Sept. 8, 2010
||Name: Dr. Travis Burns
|Institution: United States Military Academy|
|Graduation Year: 2000|
|Undergraduate Degree:Chemistry and Life Sciences|
|Did You Know?|
He begins his first year as a team doctor at West Point in 2010.
Burns captured three Patriot League singles and two double titles during his career as a Black Knight. Burns won the No. 5 singles crown in 1997, followed by the No. 4 singles title in 1998 and the No. 3 singles championship in 1999. He also competed on Army's first NCAA Tournament team after Army defeated Navy in the 2000 Patriot League Championship.
Twice named to Patriot League Academic Honor Roll recipient (1997, 1999)
Named Patriot League Men's Tennis Scholar-Athlete of the Year in 1999 and 2000
2000 Academic All-America First-Team honoree
Luce Foundation Scholarship Recipient (Studied ethnic issues in China during a year long- project)
Q: What factors helped in your decision to attend the U.S. Military Academy?
A: The opportunity for a great education, to play Division I sports and to take a path that seemed different than my peers.
Q: Who were your sports idols growing up and why?
A: Pete Sampras. He stayed humble while being one of the greatest players ever - much like Roger Federer today.
Q: What was your proudest on-the-court accomplishment?
A: Beating Navy at the Patriot League Tournament (2000) to earn a spot in the NCAA Tournament.
Q: What was your proudest academic accomplishment?
A: Getting accepted to medical school at the University of Texas in Houston.
Q: How were you able to balance the demands in the classroom with the demands of being an athlete?
A: I did not view it as a balance or as competing interests. Working hard at one encouraged me to work hard at the other. Staying busy with practice, tournaments and classes made it easier to forget about the stress of the other. I think either one would have been more difficult without having the other.
Q: How did your experience as a student-athlete prepare you for life after college?
A: It taught me a competitive spirit and a willingness to work hard. I think competition of any kind is helpful for life after college in teaching you to convert the anxiety from stressful situations into a useful energy to perform.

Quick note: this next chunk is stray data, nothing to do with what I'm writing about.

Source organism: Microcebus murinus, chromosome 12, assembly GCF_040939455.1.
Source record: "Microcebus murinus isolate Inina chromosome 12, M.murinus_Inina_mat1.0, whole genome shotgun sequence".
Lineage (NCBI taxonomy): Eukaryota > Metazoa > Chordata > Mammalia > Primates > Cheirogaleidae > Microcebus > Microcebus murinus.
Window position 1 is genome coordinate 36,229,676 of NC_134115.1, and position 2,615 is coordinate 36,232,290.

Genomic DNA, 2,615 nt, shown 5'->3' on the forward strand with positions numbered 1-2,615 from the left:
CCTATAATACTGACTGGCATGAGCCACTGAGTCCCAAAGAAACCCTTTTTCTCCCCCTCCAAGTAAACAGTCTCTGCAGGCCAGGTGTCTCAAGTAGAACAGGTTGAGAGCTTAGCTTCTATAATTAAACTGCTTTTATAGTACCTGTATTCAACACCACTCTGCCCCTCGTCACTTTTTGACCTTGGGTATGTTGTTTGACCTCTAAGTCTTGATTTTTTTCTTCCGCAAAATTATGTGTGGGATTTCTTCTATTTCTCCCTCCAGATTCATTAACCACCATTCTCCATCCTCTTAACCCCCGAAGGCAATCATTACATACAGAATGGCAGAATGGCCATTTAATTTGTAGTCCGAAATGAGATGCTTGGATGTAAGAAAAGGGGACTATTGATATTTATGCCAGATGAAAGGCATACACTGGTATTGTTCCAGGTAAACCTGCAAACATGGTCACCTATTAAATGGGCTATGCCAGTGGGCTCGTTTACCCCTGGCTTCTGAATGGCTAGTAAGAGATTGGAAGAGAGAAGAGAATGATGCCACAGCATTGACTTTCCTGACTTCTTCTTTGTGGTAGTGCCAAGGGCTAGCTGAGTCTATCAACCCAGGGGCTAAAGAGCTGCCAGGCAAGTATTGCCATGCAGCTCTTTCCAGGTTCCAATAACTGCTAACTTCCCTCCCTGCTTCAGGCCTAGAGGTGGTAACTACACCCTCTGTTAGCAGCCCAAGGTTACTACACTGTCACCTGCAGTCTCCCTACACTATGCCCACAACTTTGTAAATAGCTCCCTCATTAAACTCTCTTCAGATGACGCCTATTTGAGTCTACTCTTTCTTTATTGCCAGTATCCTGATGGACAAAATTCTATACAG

Q: What was life in the military like after graduation?
A: After graduation I went to medical school and subsequently completed an Orthopedic Surgery residency in the military. I deployed to Iraq in support of Operation Iraqi Freedom. The military has provided many opportunities I would not have had otherwise.
Q: How did it feel to be named the two-time (1999, 2000) Patriot League Men's Tennis Scholar- Athlete?
A: It was an honor to be recognized for athletics and academics at that time. The majority of your time in school you have your head down working and don't take the opportunity to stop and look to see where you have been. Receiving recognition allows you to stop and reflect on what you have done and why you have worked so hard.
Q: If you could go back to college and compete one more time, where would it be and against whom?
A: Patriot League final against Navy at West Point (2000).
Q: What country was most intriguing to you in your worldly travels and why?
A: Tough question. I have spent most of my time in China (and am currently there), but Eastern Europe still intrigues me. I just visited Norway this summer and loved it. I think I will spend more time in Europe as I get older.
Q: What is it like returning to your alma mater to work as an orthopedic surgeon?
A: It has been a lot of fun. It has been great to come back and interact with the team and the school from a different perspective. It definitely makes you view things in a different light. I empathize with the cadets remembering the daily challenges that they face.
Q: If you had to offer current student-athletes some words of wisdom what would they be?
A: Work as hard as you can for as long as you can - you only get to do it once. Enjoy it every day - you have worked hard to get where you are - take advantage of the opportunity.
Q: Do you still follow Army athletics?
A: Absolutely. I will be a team physician this year for several of the teams at West Point and will provide as much support as I can to the tennis team.
Q: Looking back, what does it mean to you to have been a Patriot League student-athlete?
A: The tennis team, trips, practices and tournaments are some of my best memories from West Point. It has provided lifelong friends and stories that I will remember forever. There are some things in life I may be hesitant to do again, but I would start day one of practice tomorrow to be back on the team. It was a tremendous opportunity.